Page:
Do You Know Where Salt Is Hiding in Your Food?

Keeping an eye on your sodium intake has many health benefits
submarine sandwich with hidden salt

From our favorite pretzels to our daily sandwiches, salt is in almost everything we eat. But how much is too much? 

Advertising Policy

Cleveland Clinic is a non-profit academic medical center. Advertising on our site helps support our mission. We do not endorse non-Cleveland Clinic products or services. Policy

Studies show that cutting down on sodium in your diet can lower blood pressure — reducing your risk of stroke, heart failure and other health problems, says hypertension specialist George Thomas, MD.

The American Heart Association recommends an ideal limit of no more than 1,500 mg per day for most adults. People with certain medical conditions should consume even less.

Is sea salt healthier?

Sea salt is generally marketed as a “natural” and “healthier” alternative.

The main differences between sea salt and table salt are in taste, texture and processing. Sea salt has a stronger flavor. However, what people should remember is that both sea salt and table salt have the same amount of sodium by weight. 

According to the AHA, a teaspoon of table salt has about 2,300 mg of sodium while a teaspoon of sea salt may have less sodium only because fewer salt crystals fit on the spoon. 

“When it comes down to it, sea salt doesn’t offer any health advantages over regular table salt,” says Dr. Thomas. 

Advertising Policy

Should I just stop using the salt shaker?

It does help to avoid adding salt to your food at the table, but unfortunately, a major part of the sodium in American diets — more than 70% — comes from processed and packaged foods. These foods can be high in sodium even if they don’t taste salty.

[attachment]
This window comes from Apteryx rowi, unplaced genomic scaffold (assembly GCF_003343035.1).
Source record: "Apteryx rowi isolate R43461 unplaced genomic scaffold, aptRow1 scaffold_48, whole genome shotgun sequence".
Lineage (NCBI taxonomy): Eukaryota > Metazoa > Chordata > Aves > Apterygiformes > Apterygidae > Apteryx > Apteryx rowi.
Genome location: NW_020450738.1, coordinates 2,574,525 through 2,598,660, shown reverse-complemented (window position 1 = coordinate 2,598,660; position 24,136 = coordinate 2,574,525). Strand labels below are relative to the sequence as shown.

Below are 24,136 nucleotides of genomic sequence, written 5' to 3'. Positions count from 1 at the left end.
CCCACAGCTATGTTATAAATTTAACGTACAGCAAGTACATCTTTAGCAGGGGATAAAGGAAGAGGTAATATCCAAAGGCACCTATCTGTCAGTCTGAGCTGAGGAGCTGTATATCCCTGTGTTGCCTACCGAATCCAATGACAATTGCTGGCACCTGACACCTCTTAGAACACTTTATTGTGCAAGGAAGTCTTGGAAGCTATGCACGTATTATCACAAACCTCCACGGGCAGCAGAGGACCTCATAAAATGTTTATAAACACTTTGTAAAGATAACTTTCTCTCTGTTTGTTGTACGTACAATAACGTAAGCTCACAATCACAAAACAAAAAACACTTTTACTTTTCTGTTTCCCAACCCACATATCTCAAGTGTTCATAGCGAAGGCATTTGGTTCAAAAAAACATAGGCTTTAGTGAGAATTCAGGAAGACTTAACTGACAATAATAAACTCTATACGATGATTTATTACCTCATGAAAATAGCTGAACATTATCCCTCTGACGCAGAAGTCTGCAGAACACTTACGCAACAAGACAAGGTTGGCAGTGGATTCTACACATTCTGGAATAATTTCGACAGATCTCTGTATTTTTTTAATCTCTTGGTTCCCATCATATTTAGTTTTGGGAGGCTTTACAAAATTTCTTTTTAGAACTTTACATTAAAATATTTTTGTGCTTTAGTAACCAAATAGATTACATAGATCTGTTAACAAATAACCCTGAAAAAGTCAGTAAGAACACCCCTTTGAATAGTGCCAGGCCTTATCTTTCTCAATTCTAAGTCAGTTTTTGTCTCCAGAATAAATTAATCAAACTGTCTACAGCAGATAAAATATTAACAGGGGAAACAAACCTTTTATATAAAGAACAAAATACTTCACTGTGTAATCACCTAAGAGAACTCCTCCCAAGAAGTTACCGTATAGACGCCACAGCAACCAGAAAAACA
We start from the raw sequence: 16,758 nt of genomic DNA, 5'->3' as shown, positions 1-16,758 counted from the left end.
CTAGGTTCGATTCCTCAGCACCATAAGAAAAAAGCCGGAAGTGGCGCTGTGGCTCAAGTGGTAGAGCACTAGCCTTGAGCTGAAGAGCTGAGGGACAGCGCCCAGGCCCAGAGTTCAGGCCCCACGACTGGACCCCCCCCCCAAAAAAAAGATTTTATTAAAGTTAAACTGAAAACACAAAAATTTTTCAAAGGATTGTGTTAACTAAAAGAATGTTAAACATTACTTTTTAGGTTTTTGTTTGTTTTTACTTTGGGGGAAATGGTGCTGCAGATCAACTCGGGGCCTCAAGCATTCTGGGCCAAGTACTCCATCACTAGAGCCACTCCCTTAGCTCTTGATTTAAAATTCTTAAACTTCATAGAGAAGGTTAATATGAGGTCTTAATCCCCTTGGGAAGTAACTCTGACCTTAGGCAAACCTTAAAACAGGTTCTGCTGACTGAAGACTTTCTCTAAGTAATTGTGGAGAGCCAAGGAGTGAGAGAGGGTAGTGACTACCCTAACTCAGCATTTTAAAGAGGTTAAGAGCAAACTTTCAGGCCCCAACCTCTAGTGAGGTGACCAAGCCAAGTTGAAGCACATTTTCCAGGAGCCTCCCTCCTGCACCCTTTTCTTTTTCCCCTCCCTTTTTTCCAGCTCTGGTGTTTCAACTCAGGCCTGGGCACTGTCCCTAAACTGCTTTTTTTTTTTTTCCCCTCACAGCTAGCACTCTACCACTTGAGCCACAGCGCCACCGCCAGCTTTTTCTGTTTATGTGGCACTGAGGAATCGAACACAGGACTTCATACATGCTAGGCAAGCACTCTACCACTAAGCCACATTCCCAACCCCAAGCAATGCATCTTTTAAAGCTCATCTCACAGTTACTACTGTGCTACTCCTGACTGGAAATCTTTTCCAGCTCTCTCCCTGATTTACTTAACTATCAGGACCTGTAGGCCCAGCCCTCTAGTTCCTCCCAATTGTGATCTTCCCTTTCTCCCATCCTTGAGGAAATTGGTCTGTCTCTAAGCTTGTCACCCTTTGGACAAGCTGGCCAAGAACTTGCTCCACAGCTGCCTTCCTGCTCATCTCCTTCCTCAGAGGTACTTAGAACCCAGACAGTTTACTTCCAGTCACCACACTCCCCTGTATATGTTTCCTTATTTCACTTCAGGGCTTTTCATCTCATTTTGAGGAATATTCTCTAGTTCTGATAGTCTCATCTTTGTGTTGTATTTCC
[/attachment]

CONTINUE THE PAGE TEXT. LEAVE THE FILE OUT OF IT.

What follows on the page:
Processed foods include:

  • Frozen meals.
  • Canned or pickled foods.
  • Snack foods.
  • Deli meat.
  • Cheese.
  • Condiments, sauces and dressings.
  • Breads.
  • Cereals.
  • Soda (including diet soda).

Checking labels is the only way to know how much sodium is in your food. If you buy packaged or processed foods, choose foods that are labeled sodium-free or very low sodium.

“Remember that the amount of sodium listed on the ingredient label references a particular serving size,” says Dr. Thomas. “If you eat more than the listed serving size, you’ll consume more sodium.”

How much sodium is in popular foods?

The AHA has a list of six popular foods with high sodium content dubbed the “Salty Six”:

  1. Breads and rolls: Each piece can have up to 230 mg of sodium.
  2. Pizza: One slice can have up to 760 mg of sodium.
  3. Cold cuts and cured meats: Two slices of bologna has 578 mg of sodium.
  4. Poultry: Especially chicken nuggets. Just 3 ounces have nearly 600 mg of sodium.
  5. Canned soups: One cup of canned chicken noodle soup can have up to 940 mg of sodium.
  6. Sandwiches: Consider the bread, cured meats, processed cheese and condiments can easily surpass 1,500 mg of sodium.

When making plans to your favorite restaurant, sometimes the restaurant will add their menu’s nutritional values on their website. If possible, take a look before you go. This can help you make a decision based on how much sodium is in your meal of choice.

Advertising Policy

Try the DASH diet for high blood pressure

If you have high blood pressure, the DASH diet (Dietary Approaches to Stop Hypertension) is a low-sodium intervention. All the foods you would eat are low in fat.

The diet calls for four to five servings of fruit, four to five servings of vegetables, and two to three servings of low-fat dairy. It’s also rich in whole grains, fish, poultry, beans, seeds and nuts – while also limiting sugar and red meats.

Work with your doctor or dietitian to figure out a meal plan for you with the DASH diet

It is possible to train your taste buds to eat less salt. You may not like eating food without sodium at first, but your taste buds will adjust over time.

“Try using natural substitutes like lemon, ginger, curry, dried herbs (such as bay leaves, basil and rosemary), onion, garlic and dry mustard,” says Dr. Thomas. “You might also use salt substitutes, but check with your doctor first.”

Advertising Policy